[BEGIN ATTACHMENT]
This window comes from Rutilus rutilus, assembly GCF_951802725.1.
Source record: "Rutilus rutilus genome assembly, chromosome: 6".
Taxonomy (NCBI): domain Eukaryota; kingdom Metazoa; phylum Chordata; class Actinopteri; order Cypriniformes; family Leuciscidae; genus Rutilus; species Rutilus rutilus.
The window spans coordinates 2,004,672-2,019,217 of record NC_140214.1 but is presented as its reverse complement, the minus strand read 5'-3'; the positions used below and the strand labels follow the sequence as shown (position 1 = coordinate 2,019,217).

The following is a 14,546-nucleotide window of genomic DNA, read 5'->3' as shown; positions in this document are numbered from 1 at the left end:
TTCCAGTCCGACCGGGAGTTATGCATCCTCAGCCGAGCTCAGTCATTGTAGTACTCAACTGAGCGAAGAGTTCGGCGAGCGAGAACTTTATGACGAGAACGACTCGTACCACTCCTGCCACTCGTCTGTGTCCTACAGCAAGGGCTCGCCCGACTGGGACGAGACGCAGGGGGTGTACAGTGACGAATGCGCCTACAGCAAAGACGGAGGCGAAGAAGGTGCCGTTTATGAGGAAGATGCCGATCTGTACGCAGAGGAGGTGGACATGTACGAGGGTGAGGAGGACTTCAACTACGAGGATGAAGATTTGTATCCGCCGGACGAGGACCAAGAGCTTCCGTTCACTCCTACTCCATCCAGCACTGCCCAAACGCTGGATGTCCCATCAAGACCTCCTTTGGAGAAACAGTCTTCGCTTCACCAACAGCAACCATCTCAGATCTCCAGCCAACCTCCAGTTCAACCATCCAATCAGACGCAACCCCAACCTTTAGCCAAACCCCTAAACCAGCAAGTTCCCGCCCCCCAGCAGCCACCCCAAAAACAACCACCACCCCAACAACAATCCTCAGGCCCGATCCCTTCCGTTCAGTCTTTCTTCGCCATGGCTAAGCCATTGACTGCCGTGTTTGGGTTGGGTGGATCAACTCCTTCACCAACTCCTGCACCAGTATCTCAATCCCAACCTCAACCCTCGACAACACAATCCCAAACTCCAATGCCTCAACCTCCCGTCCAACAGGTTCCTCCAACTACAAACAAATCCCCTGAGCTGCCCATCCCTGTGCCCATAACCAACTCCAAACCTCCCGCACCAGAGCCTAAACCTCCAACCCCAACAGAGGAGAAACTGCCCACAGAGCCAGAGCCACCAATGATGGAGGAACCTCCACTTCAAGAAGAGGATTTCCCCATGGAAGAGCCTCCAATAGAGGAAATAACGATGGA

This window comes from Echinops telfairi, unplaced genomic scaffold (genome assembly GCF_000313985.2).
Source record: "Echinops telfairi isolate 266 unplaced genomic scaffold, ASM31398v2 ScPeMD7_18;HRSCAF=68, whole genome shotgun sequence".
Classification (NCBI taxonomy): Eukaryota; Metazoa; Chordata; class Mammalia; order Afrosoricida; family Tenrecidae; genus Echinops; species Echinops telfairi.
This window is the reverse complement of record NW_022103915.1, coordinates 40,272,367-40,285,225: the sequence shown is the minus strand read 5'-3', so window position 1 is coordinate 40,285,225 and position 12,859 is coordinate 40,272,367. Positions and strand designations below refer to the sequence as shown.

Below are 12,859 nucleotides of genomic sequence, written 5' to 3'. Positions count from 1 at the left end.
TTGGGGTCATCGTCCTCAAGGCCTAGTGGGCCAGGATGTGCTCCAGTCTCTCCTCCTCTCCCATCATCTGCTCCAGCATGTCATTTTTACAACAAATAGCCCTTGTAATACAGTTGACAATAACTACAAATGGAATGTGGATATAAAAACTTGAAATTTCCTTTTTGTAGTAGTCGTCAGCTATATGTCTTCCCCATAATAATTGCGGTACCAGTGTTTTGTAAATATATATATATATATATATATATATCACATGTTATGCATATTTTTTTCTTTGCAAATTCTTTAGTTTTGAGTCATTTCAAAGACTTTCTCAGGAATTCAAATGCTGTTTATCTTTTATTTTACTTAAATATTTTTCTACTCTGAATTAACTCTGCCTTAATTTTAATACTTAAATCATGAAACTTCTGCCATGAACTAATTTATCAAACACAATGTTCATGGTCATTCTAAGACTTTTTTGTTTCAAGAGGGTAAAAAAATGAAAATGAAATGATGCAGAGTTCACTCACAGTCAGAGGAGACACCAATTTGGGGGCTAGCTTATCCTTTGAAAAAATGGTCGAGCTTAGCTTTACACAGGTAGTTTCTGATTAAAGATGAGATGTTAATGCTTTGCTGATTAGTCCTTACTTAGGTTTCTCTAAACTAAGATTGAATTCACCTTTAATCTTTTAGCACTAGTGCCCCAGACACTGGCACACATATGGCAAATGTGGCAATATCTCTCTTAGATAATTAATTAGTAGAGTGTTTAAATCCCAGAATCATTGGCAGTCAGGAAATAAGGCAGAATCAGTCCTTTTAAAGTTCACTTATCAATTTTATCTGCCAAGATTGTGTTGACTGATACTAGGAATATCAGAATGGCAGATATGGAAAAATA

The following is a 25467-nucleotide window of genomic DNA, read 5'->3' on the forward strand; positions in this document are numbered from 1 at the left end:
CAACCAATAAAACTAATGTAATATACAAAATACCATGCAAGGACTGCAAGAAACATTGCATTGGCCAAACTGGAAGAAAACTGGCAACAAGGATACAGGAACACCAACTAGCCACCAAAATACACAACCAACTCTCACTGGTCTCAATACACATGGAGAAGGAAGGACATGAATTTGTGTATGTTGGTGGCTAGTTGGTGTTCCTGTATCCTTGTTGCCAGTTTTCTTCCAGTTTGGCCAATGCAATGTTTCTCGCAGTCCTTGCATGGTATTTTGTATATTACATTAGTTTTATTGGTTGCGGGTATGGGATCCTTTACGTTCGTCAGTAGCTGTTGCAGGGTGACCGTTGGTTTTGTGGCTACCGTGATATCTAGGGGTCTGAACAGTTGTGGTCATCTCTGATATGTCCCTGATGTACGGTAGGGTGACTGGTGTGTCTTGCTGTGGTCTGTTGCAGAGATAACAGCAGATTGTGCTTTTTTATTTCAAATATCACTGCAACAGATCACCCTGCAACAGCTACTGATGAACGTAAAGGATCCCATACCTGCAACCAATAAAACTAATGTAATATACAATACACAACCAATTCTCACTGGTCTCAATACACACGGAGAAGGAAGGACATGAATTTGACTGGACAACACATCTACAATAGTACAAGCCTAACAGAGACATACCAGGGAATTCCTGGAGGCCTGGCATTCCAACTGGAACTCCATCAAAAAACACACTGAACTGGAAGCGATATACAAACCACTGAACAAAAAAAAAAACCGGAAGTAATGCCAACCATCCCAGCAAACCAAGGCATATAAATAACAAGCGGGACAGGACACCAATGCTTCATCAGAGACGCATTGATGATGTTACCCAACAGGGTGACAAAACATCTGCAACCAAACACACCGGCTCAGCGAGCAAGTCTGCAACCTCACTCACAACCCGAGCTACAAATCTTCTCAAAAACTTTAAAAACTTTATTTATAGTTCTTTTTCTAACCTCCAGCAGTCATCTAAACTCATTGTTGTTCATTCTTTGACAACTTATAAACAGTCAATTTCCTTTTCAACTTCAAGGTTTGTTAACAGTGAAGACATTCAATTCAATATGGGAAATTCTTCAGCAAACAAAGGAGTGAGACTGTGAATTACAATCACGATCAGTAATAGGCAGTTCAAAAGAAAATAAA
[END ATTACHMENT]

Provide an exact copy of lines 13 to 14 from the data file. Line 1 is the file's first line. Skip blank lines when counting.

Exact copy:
The following is a 25467-nucleotide window of genomic DNA, read 5'->3' on the forward strand; positions in this document are numbered from 1 at the left end:
CAACCAATAAAACTAATGTAATATACAAAATACCATGCAAGGACTGCAAGAAACATTGCATTGGCCAAACTGGAAGAAAACTGGCAACAAGGATACAGGAACACCAACTAGCCACCAAAATACACAACCAACTCTCACTGGTCTCAATACACATGGAGAAGGAAGGACATGAATTTGTGTATGTTGGTGGCTAGTTGGTGTTCCTGTATCCTTGTTGCCAGTTTTCTTCCAGTTTGGCCAATGCAATGTTTCTCGCAGTCCTTGCATGGTATTTTGTATATTACATTAGTTTTATTGGTTGCGGGTATGGGATCCTTTACGTTCGTCAGTAGCTGTTGCAGGGTGACCGTTGGTTTTGTGGCTACCGTGATATCTAGGGGTCTGAACAGTTGTGGTCATCTCTGATATGTCCCTGATGTACGGTAGGGTGACTGGTGTGTCTTGCTGTGGTCTGTTGCAGAGATAACAGCAGATTGTGCTTTTTTATTTCAAATATCACTGCAACAGATCACCCTGCAACAGCTACTGATGAACGTAAAGGATCCCATACCTGCAACCAATAAAACTAATGTAATATACAATACACAACCAATTCTCACTGGTCTCAATACACACGGAGAAGGAAGGACATGAATTTGACTGGACAACACATCTACAATAGTACAAGCCTAACAGAGACATACCAGGGAATTCCTGGAGGCCTGGCATTCCAACTGGAACTCCATCAAAAAACACACTGAACTGGAAGCGATATACAAACCACTGAACAAAAAAAAAAACCGGAAGTAATGCCAACCATCCCAGCAAACCAAGGCATATAAATAACAAGCGGGACAGGACACCAATGCTTCATCAGAGACGCATTGATGATGTTACCCAACAGGGTGACAAAACATCTGCAACCAAACACACCGGCTCAGCGAGCAAGTCTGCAACCTCACTCACAACCCGAGCTACAAATCTTCTCAAAAACTTTAAAAACTTTATTTATAGTTCTTTTTCTAACCTCCAGCAGTCATCTAAACTCATTGTTGTTCATTCTTTGACAACTTATAAACAGTCAATTTCCTTTTCAACTTCAAGGTTTGTTAACAGTGAAGACATTCAATTCAATATGGGAAATTCTTCAGCAAACAAAGGAGTGAGACTGTGAATTACAATCACGATCAGTAATAGGCAGTTCAAAAGAAAATAAA